Residential developments within distributed commercial highway or medium manufacturing zones would require a buffer area at least 15 feet wide and 5 feet tall, topped with plants or trees. Residential developers also would have the option of a 100-foot separation from a commercial property or other screening as approved by the zoning hearing board.
"What we want to do is better segregate residential from commercial," said Councilman Carl Helman.
"The onus of the buffer strip would be placed upon the residential developer" because the land is zoned for commercial uses, borough attorney Thomas Finucane said. People who in the past bought homes in commercial zones took a risk because of the lack of screening requirements, he said.
"Why involve a hearing board?" asked Charles Sioberg, a Chambersburg engineer. "It makes everyone's life easier" for residential development in commercial zones to remain a permitted use, as long as the buffering requirements are written into the ordinance.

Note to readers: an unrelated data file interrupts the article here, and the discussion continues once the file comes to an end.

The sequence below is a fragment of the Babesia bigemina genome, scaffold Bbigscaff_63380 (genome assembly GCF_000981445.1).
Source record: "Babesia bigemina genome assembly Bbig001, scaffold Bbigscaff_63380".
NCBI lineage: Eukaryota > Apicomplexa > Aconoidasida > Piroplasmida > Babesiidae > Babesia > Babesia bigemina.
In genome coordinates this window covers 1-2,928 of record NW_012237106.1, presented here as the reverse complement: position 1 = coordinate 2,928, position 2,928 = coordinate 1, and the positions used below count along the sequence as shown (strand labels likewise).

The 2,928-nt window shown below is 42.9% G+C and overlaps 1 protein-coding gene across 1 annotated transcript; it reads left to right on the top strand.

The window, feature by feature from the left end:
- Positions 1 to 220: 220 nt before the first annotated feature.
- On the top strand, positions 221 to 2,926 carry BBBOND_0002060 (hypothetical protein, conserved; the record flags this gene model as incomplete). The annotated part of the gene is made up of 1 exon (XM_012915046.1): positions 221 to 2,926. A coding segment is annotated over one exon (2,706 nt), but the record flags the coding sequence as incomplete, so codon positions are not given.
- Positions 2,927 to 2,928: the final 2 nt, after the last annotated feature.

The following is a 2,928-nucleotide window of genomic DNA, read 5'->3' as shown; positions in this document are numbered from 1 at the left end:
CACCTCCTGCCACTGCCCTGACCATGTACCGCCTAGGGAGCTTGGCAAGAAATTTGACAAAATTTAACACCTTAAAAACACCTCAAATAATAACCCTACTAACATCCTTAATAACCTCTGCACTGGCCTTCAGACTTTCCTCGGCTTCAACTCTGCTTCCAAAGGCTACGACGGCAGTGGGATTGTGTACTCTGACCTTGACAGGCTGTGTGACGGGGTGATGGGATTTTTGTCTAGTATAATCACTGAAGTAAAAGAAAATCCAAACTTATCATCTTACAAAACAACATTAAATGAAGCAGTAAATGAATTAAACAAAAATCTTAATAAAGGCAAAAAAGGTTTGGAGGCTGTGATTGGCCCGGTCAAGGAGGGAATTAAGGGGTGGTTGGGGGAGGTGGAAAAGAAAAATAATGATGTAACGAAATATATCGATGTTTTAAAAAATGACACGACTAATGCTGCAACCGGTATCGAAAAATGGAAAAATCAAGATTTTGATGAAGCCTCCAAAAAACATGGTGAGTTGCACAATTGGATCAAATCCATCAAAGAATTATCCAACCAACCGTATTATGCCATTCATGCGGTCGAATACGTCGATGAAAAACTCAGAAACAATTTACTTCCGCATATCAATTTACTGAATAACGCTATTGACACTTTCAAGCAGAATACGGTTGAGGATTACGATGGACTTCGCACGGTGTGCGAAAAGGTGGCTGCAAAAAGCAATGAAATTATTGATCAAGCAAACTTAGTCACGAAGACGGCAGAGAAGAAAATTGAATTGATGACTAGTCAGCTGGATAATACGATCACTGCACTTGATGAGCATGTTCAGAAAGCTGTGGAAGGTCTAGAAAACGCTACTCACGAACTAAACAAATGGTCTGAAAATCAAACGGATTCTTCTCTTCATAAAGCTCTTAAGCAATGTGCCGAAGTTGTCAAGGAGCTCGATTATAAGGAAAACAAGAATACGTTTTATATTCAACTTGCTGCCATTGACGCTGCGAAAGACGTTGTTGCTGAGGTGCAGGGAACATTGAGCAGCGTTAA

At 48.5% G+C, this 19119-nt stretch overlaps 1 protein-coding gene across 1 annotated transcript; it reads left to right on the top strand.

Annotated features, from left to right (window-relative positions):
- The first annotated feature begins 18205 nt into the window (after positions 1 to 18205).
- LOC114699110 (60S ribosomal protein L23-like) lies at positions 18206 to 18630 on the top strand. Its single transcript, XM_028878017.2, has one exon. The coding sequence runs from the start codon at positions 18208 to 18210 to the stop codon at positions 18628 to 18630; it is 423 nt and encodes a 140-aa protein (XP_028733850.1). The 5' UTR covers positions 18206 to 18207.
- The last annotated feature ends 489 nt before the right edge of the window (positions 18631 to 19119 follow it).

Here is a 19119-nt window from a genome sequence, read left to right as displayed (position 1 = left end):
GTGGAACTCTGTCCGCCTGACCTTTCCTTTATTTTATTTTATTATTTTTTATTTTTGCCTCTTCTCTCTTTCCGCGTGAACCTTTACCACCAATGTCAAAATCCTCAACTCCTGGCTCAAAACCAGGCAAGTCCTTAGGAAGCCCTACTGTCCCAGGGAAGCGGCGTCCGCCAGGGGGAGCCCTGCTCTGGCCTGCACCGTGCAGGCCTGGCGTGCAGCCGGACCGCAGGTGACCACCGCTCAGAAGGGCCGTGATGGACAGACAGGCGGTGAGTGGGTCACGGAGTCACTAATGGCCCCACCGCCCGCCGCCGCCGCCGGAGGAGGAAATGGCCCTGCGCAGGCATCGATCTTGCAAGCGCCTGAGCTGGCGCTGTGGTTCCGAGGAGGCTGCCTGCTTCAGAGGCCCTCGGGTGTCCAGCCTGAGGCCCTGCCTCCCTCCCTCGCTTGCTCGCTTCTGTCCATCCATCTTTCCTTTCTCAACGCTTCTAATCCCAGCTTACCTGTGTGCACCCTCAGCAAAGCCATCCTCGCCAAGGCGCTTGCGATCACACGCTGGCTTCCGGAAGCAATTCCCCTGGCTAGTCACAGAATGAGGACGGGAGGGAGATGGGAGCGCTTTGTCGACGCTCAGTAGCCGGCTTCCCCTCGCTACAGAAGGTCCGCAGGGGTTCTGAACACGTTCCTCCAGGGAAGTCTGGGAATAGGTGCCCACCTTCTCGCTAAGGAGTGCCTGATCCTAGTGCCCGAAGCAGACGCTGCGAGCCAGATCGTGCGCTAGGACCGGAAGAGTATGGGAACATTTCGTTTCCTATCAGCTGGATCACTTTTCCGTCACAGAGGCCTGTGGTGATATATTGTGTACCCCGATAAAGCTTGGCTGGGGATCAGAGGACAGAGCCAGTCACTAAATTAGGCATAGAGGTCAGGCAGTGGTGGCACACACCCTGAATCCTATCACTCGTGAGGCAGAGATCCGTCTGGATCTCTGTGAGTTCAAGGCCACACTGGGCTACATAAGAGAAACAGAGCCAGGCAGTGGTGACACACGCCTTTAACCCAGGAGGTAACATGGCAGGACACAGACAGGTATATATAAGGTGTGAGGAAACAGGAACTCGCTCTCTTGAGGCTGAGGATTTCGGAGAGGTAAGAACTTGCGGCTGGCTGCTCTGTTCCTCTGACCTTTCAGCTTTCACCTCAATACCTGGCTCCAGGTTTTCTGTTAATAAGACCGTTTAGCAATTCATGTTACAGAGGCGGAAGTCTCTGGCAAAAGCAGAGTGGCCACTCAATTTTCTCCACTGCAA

If that were done, Sioberg said the council, rather than the zoning hearing board, would have the ability to determine whether a developer has met the buffering criteria.
The Planning and Zoning Commission list of amendment proposals, which has been in development for more than a year, contains other measures aimed at protecting residential areas. Within areas zoned as neighborhood business districts, retail businesses could not exceed 5,000 square feet, according to one amendment.
Another amendment calls for two light manufacturing zones - one in the area of Lincoln Way West and Loudon Street in the borough's west end; the other in the area of Norland and Fifth avenues in the northeastern part of town - to be changed to distributed commercial highway zones, Borough Planner Gary Norris said.
Neither has any light manufacturing businesses at present, Norris told the council. Each adjoins areas already zoned distributed commercial highway, he said.